“He was such a wealth of knowledge and he contributed much to East Baltimore,” Mr. McCray said. “He was one of the generals.”
During this time, Mr. Henry founded the Baltimore Tutorial Project, which recruited college students from Hopkins, then-Loyola College, then-College of Notre Dame, Goucher College and other private institutions to serve as tutors and mentors to young people in East Baltimore, some of whom went on to politics, such as current Mayor Bernard C. “Jack” Young and Mr. Stokes.
Today, the tutorial program that Mr. Henry founded continues as the Johns Hopkins Tutorial Program.
“I’ve known him since I was in middle school when he tutored me in East Baltimore,” said Mr. Stokes, a Charles Village resident. “I got to know him better as an adult when he was active in political clubs. He was the guy who put the nuts and bolts of a campaign together.”
Mr. Henry became an important influence in Mr. Stokes’ political life.
“He was my political mentor,” he said. “He was very smart, very outgoing and had a good sense of humor. He was not a jokester. He could be very serious and stern if we were not in the right place when it came to explaining ourselves to the people.”
When he wasn’t in city government, Mr. Henry worked in the private sector, including in business development at the old First National Bank and establishing his own environmental remediation business.
In the early 1980s, he returned to public service as an inspector and investigator for the Baltimore City Board of Liquor Commissioners, and ended his career in 2004 as a housing and employment counselor for the nonprofit Project PLASE.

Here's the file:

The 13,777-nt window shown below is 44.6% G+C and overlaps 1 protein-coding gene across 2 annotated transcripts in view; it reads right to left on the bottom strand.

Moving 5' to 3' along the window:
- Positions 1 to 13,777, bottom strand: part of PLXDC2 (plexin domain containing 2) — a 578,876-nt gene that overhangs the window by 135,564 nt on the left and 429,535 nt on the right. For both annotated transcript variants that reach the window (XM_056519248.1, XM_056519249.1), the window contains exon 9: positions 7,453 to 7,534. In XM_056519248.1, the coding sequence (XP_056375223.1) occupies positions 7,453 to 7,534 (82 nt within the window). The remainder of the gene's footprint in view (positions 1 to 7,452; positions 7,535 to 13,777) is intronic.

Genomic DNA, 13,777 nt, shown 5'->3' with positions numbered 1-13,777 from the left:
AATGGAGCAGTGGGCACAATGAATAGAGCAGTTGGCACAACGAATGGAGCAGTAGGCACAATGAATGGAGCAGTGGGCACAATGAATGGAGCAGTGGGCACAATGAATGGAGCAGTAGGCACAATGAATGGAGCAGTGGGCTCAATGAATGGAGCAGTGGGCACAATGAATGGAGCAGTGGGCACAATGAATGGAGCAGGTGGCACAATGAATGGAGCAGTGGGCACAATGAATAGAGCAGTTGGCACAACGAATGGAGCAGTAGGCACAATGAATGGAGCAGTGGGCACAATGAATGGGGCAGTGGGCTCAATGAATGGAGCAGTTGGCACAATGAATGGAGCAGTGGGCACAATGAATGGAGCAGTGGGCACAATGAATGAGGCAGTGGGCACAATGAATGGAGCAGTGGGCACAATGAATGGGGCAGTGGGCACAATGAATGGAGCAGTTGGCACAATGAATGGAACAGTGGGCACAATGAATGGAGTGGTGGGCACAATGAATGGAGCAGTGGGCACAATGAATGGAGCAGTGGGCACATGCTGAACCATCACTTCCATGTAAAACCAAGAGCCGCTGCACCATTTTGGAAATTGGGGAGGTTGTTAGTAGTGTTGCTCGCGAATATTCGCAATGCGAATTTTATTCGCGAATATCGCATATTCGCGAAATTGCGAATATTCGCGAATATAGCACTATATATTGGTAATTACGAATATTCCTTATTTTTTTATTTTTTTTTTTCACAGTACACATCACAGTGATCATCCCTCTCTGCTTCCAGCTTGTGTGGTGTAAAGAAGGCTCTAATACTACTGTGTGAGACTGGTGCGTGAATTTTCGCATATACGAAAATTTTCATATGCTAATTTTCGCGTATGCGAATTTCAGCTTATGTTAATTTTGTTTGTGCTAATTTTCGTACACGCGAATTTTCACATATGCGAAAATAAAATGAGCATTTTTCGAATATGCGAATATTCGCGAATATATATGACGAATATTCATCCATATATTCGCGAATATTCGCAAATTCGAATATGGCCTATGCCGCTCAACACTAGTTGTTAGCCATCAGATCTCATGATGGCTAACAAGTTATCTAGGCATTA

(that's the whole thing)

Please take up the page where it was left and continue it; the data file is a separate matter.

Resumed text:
During his 1970 race for the state legislator “he learned that while he did not enjoy being a candidate, he loved political campaigns,” his son wrote. “For over 30 years, he managed or directed field operations for numerous campaigns for public office.”
Some of them included one for former state Sens. Nathan C. Irby Jr. and Robert L. Dalton, and former Baltimore City Council members Mr. Stokes, Edwin Johnson, former Circuit Court Judge William “Billy” Murphy Jr. and former City Council presidents Ms. Clarke and Lawrence Bell.
While remaining a lifelong Democrat, Mr. Henry could reach out and support a candidate from another party whom he believed in. When Republican U.S. Sen. Charles C. “Mac” Mathias ran for reelection, Mr. Henry directed his Baltimore campaign, and he did for Robert A. Pascal, the former Anne Arundel County executive who ran in 1982 as a Republican for governor.
He also worked on his son’s campaigns and for 12 years volunteered in his district office. In 2010, the elder Mr. Henry was elected to represent Northeast Baltimore on the city’s Democratic State Central Committee, but did not seek another term.
Mr. Henry was a founder of the East End Forum, a political organization that spun off from the EDO and for many years, his son said, “rivaled the EDO.” His impact was such that an Afro-American newspaper article in the 1970s dubbed him the “Darth Vader of East Baltimore politics.”
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For years, he lived in a Harford Road home across from Clifton Park until 14 years ago when he moved to Stadium Place Apartments in Ednor Gardens.
His son said Mr. Henry enjoyed walking 33rd Street to St. Paul Street, where he paused to buy ice cream at the Cold Stone Creamery, relax at an outdoor table and “hold court,” his son said. “He couldn’t sit there for 15 minutes without someone coming by that he knew.”
Mr. Henry said his father’s hobby was “people.”
He was a lifelong member of the African American Episcopal Church and was a charter member of Adams Chapel AME Church in Northwest Baltimore, where he had been a trustee, organist, steward, a conference delegate and lay chaplain.
Plans for a memorial service are incomplete due to the coronavirus pandemic.
In addition to his son, he is survived by a daughter, Lenora Henry of Hamilton; two brothers, J. Wayman Henry Jr. of Baltimore and Clifton W. Henry of Williamsburg, Virginia; a sister, Rosemary Joann Henry of Baltimore; and two grandchildren. His marriage to the former Barbara Belmont ended in divorce.